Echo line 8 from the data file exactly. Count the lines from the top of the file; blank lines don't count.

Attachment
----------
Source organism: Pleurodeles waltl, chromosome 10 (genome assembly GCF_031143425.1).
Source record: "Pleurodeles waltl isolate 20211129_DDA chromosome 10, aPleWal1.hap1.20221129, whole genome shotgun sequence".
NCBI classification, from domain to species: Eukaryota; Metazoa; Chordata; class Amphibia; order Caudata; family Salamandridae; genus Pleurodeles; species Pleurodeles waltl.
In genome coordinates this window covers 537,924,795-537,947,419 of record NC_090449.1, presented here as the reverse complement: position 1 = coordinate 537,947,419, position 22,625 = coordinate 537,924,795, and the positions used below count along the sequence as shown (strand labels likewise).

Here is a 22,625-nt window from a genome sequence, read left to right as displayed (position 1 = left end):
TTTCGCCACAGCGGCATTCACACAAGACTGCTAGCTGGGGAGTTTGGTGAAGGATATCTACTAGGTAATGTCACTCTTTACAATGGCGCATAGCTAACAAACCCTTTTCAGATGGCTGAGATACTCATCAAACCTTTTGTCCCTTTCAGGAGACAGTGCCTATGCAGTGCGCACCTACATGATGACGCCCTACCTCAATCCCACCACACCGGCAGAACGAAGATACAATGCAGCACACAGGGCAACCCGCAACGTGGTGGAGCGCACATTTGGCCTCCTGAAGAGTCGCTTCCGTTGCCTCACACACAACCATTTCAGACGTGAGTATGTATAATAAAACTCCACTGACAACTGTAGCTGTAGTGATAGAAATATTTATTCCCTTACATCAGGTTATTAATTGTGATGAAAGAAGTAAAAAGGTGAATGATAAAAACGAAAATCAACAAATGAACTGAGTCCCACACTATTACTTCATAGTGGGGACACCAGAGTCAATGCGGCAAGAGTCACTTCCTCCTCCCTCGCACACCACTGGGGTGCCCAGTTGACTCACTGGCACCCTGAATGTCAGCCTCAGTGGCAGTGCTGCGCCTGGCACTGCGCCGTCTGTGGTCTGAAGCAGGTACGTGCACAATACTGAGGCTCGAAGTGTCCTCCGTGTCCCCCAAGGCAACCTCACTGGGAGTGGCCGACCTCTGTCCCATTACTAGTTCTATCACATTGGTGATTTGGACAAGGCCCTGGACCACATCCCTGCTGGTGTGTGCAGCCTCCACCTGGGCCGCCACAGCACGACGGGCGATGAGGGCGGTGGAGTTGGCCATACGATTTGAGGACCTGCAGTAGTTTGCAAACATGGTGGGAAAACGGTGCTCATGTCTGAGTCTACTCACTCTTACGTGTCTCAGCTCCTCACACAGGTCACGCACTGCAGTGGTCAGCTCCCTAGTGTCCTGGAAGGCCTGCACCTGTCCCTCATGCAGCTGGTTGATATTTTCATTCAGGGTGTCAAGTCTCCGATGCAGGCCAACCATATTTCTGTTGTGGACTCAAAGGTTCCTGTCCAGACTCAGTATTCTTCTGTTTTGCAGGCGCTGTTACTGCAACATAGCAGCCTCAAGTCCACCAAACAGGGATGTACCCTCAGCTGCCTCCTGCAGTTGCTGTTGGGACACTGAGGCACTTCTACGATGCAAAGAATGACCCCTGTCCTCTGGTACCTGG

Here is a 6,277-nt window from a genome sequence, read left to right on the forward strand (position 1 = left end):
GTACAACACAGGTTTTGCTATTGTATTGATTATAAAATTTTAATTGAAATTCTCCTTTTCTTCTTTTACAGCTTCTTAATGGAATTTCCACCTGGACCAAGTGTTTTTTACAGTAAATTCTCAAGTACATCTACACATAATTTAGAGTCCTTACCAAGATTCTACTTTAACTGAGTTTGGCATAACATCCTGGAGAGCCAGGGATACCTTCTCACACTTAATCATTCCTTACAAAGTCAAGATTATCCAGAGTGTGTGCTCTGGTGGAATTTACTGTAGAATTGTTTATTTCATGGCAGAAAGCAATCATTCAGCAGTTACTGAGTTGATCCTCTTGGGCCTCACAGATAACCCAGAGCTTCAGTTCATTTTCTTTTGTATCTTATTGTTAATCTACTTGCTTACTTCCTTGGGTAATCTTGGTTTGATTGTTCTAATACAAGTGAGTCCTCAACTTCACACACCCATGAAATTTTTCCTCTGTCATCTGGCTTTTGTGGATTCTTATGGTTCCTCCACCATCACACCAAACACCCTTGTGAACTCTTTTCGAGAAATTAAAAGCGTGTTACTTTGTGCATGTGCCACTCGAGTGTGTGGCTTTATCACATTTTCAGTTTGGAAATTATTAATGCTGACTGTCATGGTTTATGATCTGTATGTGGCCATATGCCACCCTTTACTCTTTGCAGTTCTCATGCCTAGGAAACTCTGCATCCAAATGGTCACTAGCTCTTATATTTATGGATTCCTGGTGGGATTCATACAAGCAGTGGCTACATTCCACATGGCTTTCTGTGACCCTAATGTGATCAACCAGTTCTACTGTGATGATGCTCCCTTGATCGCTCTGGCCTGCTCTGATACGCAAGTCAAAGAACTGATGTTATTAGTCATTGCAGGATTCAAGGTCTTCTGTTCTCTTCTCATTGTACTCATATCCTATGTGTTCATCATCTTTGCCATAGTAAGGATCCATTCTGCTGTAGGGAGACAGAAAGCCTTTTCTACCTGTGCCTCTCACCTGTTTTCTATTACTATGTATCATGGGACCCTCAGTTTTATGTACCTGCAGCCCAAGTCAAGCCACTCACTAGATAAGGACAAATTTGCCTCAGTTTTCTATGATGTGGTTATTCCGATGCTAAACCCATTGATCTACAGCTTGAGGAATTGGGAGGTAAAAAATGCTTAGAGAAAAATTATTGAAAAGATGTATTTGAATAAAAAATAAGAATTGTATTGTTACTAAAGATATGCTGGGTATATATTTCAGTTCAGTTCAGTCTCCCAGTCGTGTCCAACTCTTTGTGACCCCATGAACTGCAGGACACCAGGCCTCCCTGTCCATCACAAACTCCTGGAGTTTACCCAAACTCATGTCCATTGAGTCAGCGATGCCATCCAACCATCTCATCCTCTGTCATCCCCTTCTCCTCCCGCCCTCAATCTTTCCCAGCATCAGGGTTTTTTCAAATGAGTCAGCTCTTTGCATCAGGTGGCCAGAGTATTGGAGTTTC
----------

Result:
GTACAACACAGGTTTTGCTATTGTATTGATTATAAAATTTTAATTGAAATTCTCCTTTTCTTCTTTTACAGCTTCTTAATGGAATTTCCACCTGGACCAAGTGTTTTTTACAGTAAATTCTCAAGTACATCTACACATAATTTAGAGTCCTTACCAAGATTCTACTTTAACTGAGTTTGGCATAACATCCTGGAGAGCCAGGGATACCTTCTCACACTTAATCATTCCTTACAAAGTCAAGATTATCCAGAGTGTGTGCTCTGGTGGAATTTACTGTAGAATTGTTTATTTCATGGCAGAAAGCAATCATTCAGCAGTTACTGAGTTGATCCTCTTGGGCCTCACAGATAACCCAGAGCTTCAGTTCATTTTCTTTTGTATCTTATTGTTAATCTACTTGCTTACTTCCTTGGGTAATCTTGGTTTGATTGTTCTAATACAAGTGAGTCCTCAACTTCACACACCCATGAAATTTTTCCTCTGTCATCTGGCTTTTGTGGATTCTTATGGTTCCTCCACCATCACACCAAACACCCTTGTGAACTCTTTTCGAGAAATTAAAAGCGTGTTACTTTGTGCATGTGCCACTCGAGTGTGTGGCTTTATCACATTTTCAGTTTGGAAATTATTAATGCTGACTGTCATGGTTTATGATCTGTATGTGGCCATATGCCACCCTTTACTCTTTGCAGTTCTCATGCCTAGGAAACTCTGCATCCAAATGGTCACTAGCTCTTATATTTATGGATTCCTGGTGGGATTCATACAAGCAGTGGCTACATTCCACATGGCTTTCTGTGACCCTAATGTGATCAACCAGTTCTACTGTGATGATGCTCCCTTGATCGCTCTGGCCTGCTCTGATACGCAAGTCAAAGAACTGATGTTATTAGTCATTGCAGGATTCAAGGTCTTCTGTTCTCTTCTCATTGTACTCATATCCTATGTGTTCATCATCTTTGCCATAGTAAGGATCCATTCTGCTGTAGGGAGACAGAAAGCCTTTTCTACCTGTGCCTCTCACCTGTTTTCTATTACTATGTATCATGGGACCCTCAGTTTTATGTACCTGCAGCCCAAGTCAAGCCACTCACTAGATAAGGACAAATTTGCCTCAGTTTTCTATGATGTGGTTATTCCGATGCTAAACCCATTGATCTACAGCTTGAGGAATTGGGAGGTAAAAAATGCTTAGAGAAAAATTATTGAAAAGATGTATTTGAATAAAAAATAAGAATTGTATTGTTACTAAAGATATGCTGGGTATATATTTCAGTTCAGTTCAGTCTCCCAGTCGTGTCCAACTCTTTGTGACCCCATGAACTGCAGGACACCAGGCCTCCCTGTCCATCACAAACTCCTGGAGTTTACCCAAACTCATGTCCATTGAGTCAGCGATGCCATCCAACCATCTCATCCTCTGTCATCCCCTTCTCCTCCCGCCCTCAATCTTTCCCAGCATCAGGGTTTTTTCAAATGAGTCAGCTCTTTGCATCAGGTGGCCAGAGTATTGGAGTTTC